Bird Song and Cherry Blossoms

Nothing heralds the coming of spring more than birdsong at dawn and cherry blossoms. They have finally come to Toronto, and everyone, everyone feels it. Last Sunday, more than 50 people came together for a Jane’s Walk before daybreak to hear the birds in High Park. This week, many more will flock to the park to see the cherry blossoms. Spring is here, at last.

Do you know of the High Park Nature Centre? Located off Parkside Drive, near the Howard Park Tennis courts, in the north-east section of High Park, the Nature Centre offers a broad range of nature walks, sketching excursions, bird walks, naturalist camps, all range of activities for young people, adults and seniors to explore the park.

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Last Sunday’s “Dawn Chorus Walk” was organized by Jon Hayes of the Nature Centre and Emily Rondel of Bird Studies Canada. Emily knows her birds, imitates their distinctive songs, and encourages even a large crowd to distinguish one from the other. Who could imagine that we would all hike quietly through the woods and then stand in silence to hear the cacophony of sounds? We learned that birds migrating back to Canada are tired after crossing the Great Lake waters and congregate in green spaces north of the lake to rest. Most fly further north; over 50 species nest and breed in the park. Early morning, before the sun rises, their day has begun, and we were in the centre of it.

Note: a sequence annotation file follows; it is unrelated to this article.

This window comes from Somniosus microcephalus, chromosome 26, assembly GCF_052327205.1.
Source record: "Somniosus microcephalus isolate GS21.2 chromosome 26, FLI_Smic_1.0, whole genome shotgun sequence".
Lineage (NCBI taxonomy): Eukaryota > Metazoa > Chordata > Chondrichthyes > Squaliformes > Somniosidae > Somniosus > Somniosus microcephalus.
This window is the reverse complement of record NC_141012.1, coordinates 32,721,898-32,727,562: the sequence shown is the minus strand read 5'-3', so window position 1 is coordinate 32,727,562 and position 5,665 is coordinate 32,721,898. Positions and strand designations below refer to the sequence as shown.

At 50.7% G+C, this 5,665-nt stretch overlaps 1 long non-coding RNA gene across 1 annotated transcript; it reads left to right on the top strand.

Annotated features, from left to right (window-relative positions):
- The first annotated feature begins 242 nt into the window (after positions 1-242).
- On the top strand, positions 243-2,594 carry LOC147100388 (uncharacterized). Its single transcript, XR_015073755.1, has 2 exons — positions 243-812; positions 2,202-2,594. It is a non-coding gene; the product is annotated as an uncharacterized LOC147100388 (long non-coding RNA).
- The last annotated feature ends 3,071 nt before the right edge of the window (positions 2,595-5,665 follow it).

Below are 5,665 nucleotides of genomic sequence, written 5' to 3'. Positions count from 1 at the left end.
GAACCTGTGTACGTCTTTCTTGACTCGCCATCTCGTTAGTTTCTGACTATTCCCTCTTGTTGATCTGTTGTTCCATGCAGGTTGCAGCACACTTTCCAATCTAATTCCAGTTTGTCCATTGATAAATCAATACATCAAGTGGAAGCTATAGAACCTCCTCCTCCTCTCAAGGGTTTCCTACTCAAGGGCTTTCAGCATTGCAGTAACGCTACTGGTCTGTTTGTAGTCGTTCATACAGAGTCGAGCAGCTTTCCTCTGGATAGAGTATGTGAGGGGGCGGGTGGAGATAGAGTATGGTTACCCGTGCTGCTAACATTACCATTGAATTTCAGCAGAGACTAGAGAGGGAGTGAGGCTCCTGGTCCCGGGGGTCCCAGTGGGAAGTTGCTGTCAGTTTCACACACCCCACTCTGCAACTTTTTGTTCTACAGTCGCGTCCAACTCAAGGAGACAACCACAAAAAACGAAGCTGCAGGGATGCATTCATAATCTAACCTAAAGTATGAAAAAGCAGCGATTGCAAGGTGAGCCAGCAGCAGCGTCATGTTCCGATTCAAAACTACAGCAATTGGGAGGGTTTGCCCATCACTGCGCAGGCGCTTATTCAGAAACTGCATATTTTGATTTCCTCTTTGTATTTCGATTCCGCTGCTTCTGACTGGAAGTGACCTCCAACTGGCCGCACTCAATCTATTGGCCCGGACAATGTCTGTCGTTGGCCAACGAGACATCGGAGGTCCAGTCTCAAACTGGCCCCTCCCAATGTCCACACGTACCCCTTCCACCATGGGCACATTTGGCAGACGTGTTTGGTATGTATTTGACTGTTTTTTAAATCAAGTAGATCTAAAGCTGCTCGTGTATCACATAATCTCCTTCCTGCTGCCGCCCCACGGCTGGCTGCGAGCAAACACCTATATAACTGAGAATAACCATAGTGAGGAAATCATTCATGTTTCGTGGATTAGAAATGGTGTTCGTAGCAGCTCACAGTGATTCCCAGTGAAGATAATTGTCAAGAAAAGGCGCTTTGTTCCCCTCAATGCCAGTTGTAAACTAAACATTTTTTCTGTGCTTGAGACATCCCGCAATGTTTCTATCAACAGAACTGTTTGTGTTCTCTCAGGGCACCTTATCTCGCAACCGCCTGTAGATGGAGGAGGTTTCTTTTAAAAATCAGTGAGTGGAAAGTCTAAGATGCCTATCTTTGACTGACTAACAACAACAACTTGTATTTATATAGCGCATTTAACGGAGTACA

Ben’s Bird Sanctuary was one of the surprises of our visit. This is an unofficial bird feeding station created by the late Ben Holloway and his friends, which does not show up on official High Park maps but is not far from the Allotment Gardens. This delightful grove of homemade bird-feeders attracts birds all year long: chickadees, goldfinches, nuthatches, woodpeckers, juncos, a throng of birds to watch. 

cherry_blossom_mapSince March, the Nature Centre website has mounted a “Cherry Blossom Watch” on the Sakura trees, originally presented to the citizens of Toronto by the Japanese government and planted on the hillside overlooking Grenadier Pond. The “Watch” has photos tracking the trees from their earliest buds to the appearance of florets and then the developing blossoms, which have opened this week and are predicted to be at their best right now. Their photographs of this evolution are marvellous. Among other things, they show that, on April 15th last year, we still had snow. Not this year. This year, we can see the blossoms bloom in time for Mother’s Day. My mother would have loved that.

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